UNESCO maps national plans to vaccinate teachers
One year into the COVID-19 pandemic, 85 education ministers highlighted measures to keep schools open, address learning losses and adapt their education systems at an event convened by UNESCO on 29 March 2021.
Close to half the world’s students are still affected by partial or full school closures and over 100 million additional children will fall below the minimum proficiency level in reading as a result of the pandemic.
In the face of a prolonged crisis, we must redouble our mobilization and target the right priorities, those that will allow us to truly make education a common good, a fundamental right. The first of our principles is that schools are irreplaceable, as the pandemic has shown. The second is that more than ever we need resilient and innovative school systems to face present and future shocks. The third is that no screen can ever replace a teacher.
—— Audrey Azoulay, UNESCO Director-General
While the protection of teachers is essential for schools to reopen safely, a survey conducted by UNESCO and the International Task Force on Teachers for Education 2030 finds that only 17 countries out of 149 prioritize teachers in the first phase of vaccination efforts. Another 20 countries include teachers as a priority group for the 2nd phase of vaccinations. Meanwhile 56 countries do not prioritize teachers in national vaccine rollout plans.
Stronger support to protect and train teachers was highlighted across the three parallel sessions of the conference.
In the first roundtable on keeping schools open and supporting teachers, ministers emphasized the need for schools to become more resilient and flexible. They described measures in place for prevention and control, including testing within schools, teacher vaccination plans, investments in mental health and the importance of stronger partnerships with ministries of health.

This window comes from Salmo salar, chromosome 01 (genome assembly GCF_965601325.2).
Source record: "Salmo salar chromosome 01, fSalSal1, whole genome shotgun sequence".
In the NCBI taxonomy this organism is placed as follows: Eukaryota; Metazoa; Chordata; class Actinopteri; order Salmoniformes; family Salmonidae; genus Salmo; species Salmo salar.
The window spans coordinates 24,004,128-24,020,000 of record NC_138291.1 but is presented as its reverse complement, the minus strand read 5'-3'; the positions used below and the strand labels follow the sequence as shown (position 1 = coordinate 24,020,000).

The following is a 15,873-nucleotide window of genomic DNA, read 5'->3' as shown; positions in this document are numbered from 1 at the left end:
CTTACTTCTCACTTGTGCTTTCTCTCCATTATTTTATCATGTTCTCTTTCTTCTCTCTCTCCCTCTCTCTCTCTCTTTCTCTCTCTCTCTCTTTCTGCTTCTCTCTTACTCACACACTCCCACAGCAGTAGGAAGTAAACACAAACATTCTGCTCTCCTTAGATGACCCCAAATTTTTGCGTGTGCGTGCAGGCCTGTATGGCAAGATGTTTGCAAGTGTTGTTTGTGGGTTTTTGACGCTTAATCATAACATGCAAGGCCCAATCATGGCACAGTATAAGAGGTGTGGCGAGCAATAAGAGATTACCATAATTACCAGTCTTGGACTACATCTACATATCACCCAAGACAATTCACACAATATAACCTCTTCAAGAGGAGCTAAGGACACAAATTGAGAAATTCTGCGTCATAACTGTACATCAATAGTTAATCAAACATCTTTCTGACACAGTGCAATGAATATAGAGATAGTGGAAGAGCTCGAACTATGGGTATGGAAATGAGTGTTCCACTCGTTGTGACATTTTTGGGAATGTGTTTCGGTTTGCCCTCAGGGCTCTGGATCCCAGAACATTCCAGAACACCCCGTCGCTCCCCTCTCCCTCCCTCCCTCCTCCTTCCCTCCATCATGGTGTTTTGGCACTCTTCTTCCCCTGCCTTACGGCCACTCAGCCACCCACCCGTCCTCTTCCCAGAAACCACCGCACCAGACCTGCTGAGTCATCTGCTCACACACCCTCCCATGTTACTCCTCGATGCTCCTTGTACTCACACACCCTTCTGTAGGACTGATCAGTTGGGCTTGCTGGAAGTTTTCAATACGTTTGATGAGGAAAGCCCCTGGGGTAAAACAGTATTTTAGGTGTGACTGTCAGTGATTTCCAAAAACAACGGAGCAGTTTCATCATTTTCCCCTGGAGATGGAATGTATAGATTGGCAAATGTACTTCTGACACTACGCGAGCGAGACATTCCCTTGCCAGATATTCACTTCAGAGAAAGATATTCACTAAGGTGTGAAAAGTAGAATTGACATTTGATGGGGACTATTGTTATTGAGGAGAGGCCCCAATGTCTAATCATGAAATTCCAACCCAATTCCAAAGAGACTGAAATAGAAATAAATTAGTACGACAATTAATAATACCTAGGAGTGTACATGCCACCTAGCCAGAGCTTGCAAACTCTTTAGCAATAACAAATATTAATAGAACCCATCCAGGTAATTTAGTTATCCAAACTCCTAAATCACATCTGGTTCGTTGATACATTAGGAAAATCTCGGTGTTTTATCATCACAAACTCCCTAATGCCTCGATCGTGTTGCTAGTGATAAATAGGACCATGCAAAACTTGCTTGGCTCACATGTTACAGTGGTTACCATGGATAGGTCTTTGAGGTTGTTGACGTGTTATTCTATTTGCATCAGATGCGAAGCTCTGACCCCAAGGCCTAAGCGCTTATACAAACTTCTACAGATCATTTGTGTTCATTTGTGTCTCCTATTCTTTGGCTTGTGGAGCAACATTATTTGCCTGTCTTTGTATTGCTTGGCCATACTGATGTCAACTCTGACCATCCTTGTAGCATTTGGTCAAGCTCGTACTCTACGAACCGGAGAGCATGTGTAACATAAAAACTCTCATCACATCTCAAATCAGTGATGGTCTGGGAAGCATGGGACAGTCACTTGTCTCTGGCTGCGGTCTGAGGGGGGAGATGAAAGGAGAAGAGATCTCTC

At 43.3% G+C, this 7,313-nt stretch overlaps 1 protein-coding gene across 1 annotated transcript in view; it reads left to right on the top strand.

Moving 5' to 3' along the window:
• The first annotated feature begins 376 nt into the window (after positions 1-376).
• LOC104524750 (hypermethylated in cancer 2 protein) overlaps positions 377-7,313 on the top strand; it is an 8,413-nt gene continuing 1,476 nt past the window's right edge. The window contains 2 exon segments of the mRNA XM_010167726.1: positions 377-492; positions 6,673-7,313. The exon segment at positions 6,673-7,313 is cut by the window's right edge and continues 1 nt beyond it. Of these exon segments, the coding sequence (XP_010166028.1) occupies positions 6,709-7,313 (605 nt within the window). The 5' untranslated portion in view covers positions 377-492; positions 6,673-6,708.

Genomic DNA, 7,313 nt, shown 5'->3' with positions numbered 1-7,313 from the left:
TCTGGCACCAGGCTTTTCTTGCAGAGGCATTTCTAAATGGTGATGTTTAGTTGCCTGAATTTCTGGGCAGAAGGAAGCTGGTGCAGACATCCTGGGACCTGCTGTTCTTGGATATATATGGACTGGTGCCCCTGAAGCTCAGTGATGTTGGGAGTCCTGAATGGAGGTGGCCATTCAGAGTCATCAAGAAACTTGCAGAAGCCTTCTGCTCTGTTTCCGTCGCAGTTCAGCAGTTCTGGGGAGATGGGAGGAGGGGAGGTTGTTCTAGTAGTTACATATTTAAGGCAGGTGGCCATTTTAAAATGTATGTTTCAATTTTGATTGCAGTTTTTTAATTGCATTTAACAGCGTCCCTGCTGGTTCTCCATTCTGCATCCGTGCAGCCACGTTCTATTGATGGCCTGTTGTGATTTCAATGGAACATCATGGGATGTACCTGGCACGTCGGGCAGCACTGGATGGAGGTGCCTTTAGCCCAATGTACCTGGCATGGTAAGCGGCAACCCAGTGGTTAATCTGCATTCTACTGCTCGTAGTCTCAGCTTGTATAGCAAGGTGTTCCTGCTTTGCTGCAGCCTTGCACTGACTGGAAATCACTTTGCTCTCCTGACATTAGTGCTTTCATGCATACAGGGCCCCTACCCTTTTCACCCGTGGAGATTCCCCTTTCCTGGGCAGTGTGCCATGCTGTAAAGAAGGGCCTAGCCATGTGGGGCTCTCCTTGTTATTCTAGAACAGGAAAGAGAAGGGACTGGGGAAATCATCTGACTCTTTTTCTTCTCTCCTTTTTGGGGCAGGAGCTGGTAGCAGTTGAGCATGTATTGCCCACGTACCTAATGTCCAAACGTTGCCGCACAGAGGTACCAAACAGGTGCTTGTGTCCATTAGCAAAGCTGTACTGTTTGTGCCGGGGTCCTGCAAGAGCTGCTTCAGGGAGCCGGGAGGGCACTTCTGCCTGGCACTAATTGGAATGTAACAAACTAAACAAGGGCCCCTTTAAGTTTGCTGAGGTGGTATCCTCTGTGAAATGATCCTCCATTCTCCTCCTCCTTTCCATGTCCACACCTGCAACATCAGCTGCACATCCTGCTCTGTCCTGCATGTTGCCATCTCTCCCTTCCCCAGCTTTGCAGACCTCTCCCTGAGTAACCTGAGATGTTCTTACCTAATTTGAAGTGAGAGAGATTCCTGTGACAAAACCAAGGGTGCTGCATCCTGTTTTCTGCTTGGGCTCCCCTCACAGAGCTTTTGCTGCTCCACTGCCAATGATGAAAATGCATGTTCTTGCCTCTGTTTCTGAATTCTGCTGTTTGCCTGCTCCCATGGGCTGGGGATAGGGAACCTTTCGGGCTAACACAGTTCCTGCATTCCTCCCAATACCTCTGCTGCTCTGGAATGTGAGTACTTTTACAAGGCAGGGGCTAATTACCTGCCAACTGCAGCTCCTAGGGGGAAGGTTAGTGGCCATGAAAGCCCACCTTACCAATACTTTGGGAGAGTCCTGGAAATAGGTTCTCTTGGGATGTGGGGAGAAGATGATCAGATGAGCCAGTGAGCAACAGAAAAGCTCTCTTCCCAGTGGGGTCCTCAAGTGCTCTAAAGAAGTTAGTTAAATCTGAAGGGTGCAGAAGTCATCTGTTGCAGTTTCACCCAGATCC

In the second roundtable on mitigating school and university dropout and learning loss, ministers stressed the focus on equity, a redoubling of investments in remedial education, strengthening social services, prioritizing the youngest children and funding formulas to reach the farthest behind.
In the third roundtable on digital transformation and the future of education, ministers highlighted the importance of teacher training and professional development; public-private partnerships and societal engagement to promote 21stcentury skills and youth employability.
At this pivotal moment, I am calling on all countries (to) use the recovery to narrow education divides, expand digital connectivity and reimagine education.
—— Antonio Guterres, UN Secretary General
The Director-General of the World Health Organization Tedros Adhanom Ghebreyesus warned that “Without universal access to education and health services, the inequalities which have expended even further during the pandemic will continue to grow. WHO recognizes the central role schools play in safeguarding student health and well-being,” a theme underlined during the conference.
The Africa Union’s Commissioner for Education, Science, Technology and Innovation, Professor Sara Anyang Agbor, Commissioner for Education, Science and Technology emphasized that “The consequences of COVID 19 have reinforced the importance of transforming Africa’s education systems through digital transformation, referring to the AU’s framework encompassing online learning, teachers, skills, school connectivity and on and offline safety.”
To support national strategies, UNESCO, UNICEF & World Bank announced a joint mission “Recovering Education 2021” focusing on three priorities: ensuring all children and youth are back in school and receiving comprehensive support including health, nutrition and psycho-social support; accelerating learning and breaking down the digital learning divide; and preparing and empowering all teachers.